A Humanist Response to Charlotte Unrest and White Complacency

Police shot and killed Keith L. Scott, a Black father of seven with a prior traumatic brain injury, while his wife Rakeyia Scott filmed from less than a block away. Scott’s death on September 20 in Charlotte, North Carolina, happened days after police killed another black man, Terence Crutcher in Tulsa, Oklahoma, as Crutcher walked toward his broken-down vehicle, arms over his head. Since just the beginning of this summer, our country has lost sixty-nine Black lives at the hands of police officers, which has led to escalating outrage, anxiety, and hopelessness among members of the Black community. Discrepancies between police reports and witness accounts, along with a lack of justice when officer misconduct is evident, contribute to the growing distrust many Black folks have toward law enforcement and the justice system.

Within hours of Scott’s death, protesters gathered in the streets of Charlotte. In two days of demonstrations, one man was arrested and another seriously injured. From the unrest in Charlotte, a movement called CharLIT Uprising emerged, “a coalition of community members local and state organizers committed to ensuring the safety of their communities, and advocating for police accountability, transparency, and social and economic equity.” CharLIT Uprising calls on the Department of Justice, Charlotte City Council, and Governor Pat McCrory to render justice for Scott and “all black people murdered by cops.”

Meanwhile, there is a startling contrast in the discourse online among white people in regards to the events in Charlotte and the persistent racial injustice across America—a tone that falls somewhere between deafening silence and furious vitriol. Simply scan any thread of comments on articles about Black Lives Matter or the recent uprisings against police misconduct and violence toward the Black community, and you see depraved responses from white people that range from covert microaggressions to flagrant racism and hate.

This behavior extends to more prominent white people in political positions. United States Representative Robert Pittenger (R-NC), whose district includes parts of Charlotte, said in an interview with the BBC that the protesters “hate white people because white people are successful and they’re not.” Another politician, Representative Tim Huelskamp (R-KS), called protesters “hoodlums” and “criminals” on Twitter. Glenn Reynolds, professor at University of Tennessee College of Law and contributor to USA Today tweeted, “Run them down,” after reports that protesters blocked traffic on I-227. Even Mike Pence, Republican vice-presidential candidate, said there was “far too much of this talk of institutional bias or racism within law enforcement.”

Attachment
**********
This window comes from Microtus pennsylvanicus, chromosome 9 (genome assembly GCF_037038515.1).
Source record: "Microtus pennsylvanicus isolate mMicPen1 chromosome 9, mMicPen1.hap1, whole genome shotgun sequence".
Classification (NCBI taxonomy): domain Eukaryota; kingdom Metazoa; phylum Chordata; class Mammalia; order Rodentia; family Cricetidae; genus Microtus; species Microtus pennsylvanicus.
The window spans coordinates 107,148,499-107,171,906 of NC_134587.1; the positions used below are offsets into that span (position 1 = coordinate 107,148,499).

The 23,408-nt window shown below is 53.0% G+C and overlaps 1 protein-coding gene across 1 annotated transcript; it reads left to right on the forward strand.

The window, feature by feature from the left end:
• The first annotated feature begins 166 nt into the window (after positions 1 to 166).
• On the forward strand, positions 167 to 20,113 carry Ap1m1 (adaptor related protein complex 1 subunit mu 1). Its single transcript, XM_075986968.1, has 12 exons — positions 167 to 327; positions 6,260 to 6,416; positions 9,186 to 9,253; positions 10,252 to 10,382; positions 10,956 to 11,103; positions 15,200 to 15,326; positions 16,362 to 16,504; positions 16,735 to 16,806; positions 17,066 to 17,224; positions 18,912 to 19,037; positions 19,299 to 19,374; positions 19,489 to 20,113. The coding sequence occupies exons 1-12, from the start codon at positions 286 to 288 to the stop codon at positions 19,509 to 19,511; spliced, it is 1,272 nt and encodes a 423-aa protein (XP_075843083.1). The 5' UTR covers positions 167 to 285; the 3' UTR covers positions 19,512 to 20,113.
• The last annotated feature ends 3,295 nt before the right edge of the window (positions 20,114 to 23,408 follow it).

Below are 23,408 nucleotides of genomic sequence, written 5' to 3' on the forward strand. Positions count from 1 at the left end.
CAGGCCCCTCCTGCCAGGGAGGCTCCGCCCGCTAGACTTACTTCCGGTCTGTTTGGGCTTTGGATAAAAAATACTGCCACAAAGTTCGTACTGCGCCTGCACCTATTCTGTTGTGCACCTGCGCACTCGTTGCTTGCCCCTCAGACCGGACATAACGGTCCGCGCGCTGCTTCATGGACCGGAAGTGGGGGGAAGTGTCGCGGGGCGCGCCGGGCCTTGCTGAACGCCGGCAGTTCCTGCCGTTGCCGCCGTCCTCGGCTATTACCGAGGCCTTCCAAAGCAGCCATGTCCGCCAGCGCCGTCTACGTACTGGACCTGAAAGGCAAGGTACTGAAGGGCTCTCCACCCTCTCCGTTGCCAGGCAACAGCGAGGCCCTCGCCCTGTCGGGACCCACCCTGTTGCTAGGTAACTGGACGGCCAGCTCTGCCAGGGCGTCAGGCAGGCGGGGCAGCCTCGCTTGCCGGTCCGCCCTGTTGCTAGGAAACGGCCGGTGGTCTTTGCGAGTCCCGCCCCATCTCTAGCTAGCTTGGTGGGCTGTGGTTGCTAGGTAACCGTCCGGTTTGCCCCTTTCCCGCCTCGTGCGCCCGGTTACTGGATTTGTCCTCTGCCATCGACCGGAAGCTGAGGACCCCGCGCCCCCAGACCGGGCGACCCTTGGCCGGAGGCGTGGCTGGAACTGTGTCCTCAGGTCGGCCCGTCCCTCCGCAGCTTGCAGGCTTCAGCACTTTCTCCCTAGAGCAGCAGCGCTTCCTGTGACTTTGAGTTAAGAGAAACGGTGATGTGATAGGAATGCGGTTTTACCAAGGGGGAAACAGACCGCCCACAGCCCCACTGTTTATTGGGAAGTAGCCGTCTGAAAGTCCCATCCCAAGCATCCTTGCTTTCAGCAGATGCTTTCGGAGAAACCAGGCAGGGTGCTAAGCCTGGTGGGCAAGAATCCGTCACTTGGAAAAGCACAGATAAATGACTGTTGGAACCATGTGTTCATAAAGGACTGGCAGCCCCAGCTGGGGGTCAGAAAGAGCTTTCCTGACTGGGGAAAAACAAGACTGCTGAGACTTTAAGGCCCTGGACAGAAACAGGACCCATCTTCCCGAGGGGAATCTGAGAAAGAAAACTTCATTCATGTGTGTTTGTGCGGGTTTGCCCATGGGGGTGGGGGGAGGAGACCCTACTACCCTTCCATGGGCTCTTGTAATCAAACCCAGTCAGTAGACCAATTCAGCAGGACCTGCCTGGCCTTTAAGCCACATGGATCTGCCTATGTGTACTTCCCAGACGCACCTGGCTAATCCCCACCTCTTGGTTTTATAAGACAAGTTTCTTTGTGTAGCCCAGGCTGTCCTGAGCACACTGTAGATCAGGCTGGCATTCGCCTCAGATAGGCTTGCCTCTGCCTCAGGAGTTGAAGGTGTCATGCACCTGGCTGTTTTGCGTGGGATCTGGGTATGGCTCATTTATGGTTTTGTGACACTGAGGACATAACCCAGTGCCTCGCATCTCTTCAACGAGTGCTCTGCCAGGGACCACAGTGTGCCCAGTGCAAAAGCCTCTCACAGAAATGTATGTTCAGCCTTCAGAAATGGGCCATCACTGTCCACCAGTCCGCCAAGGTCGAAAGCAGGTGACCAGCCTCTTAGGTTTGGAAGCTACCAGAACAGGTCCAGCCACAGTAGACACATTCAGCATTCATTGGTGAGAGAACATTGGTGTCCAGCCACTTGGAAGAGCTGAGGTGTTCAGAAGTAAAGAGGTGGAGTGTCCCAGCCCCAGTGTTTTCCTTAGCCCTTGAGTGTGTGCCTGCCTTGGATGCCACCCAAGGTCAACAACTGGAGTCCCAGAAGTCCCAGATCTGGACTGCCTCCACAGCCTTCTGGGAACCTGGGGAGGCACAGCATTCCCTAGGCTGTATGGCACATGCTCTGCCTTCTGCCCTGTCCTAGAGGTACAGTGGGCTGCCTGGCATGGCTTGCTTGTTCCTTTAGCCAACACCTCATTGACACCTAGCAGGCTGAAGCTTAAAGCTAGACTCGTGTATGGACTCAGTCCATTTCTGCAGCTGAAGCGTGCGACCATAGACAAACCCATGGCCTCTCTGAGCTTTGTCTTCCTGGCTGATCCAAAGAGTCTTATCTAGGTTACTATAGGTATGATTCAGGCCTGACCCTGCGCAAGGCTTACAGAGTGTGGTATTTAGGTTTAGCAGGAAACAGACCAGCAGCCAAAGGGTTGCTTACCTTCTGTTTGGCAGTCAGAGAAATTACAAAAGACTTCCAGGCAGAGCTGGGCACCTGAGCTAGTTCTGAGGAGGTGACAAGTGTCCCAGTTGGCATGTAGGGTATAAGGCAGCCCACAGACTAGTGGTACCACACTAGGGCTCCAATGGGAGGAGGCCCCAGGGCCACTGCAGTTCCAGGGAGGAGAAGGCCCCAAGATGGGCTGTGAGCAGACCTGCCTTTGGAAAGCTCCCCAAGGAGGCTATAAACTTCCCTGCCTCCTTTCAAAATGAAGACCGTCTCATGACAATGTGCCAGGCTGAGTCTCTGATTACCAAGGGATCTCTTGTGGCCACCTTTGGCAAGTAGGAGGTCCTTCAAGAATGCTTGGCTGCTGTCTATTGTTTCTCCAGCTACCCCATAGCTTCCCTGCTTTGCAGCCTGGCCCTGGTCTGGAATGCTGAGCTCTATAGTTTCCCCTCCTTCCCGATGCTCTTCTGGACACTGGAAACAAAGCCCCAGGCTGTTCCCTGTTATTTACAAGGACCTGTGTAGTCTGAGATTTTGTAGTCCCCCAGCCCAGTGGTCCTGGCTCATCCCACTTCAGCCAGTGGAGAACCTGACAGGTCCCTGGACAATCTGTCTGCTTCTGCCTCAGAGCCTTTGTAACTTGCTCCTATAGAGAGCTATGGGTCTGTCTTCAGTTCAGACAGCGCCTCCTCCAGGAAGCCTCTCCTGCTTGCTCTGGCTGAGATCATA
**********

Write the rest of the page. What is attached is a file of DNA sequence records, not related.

This callous disregard and lack of awareness is not an isolated perspective. Instead, it reflects a common narrative among a majority of white people in this country. There is a disconnect between what Black people share of their experiences with systemic racism and injustice and what we white people internalize. This is in part because of how mainstream media chooses to frame Black victims of police violence, but it also stems from a narrow understanding of the role cultural positionality and racial privilege play in shaping our worldview.

Most of us live immersed within communities of other “well-meaning” white people who ignore the need to examine how whiteness and privilege shield us from tragedies like those that happened to Terence Crutcher or Keith Scott. As white people, we share the luxury of not having to endure the ramifications of everyday life remaining the same. This makes it easy for us to dehumanize the Black experience and reproach their anger and concerns. We white people create a casual distance from personal accountability as it relates to how our words and actions uphold systems that oppress Black people and forgive police brutality and murder. It is easy to criticize a movement when you have nothing at stake and when you are conditioned to believe that those fighting for their lives are inherently bad, criminal, less deserving, or simply “hate white people” for their success.

To be part of the solution, we must identify misguided beliefs and internal biases that leave us desensitized to the realities Black Americans face daily. That is where we, as white people, can start. If nothing else, we can begin by sparing Black people from having to defend their pain or convince us that their humanity is worth fighting for. We can stop voicing opinions about the approach of frontline protesters while we sit back and enjoy the benefits of the very system that allows these murders to continue taking place.

Every person deserves fundamental human rights regardless of race. At this point, we cannot ignore what is happening in this country without becoming an instrument of its violation. We all have a moral responsibility to stand in solidarity with those whose rights are violated by an unjust system and to think more holistically rather than individualistically—especially if we identify as feminists or humanists. We must take ownership of the implications of our silence and criticism during these crucial times. Being “well-meaning” and “non-racist” is not enough anymore; it is paramount we white folks unpack our apathetic disdain for black struggles and choose a side.

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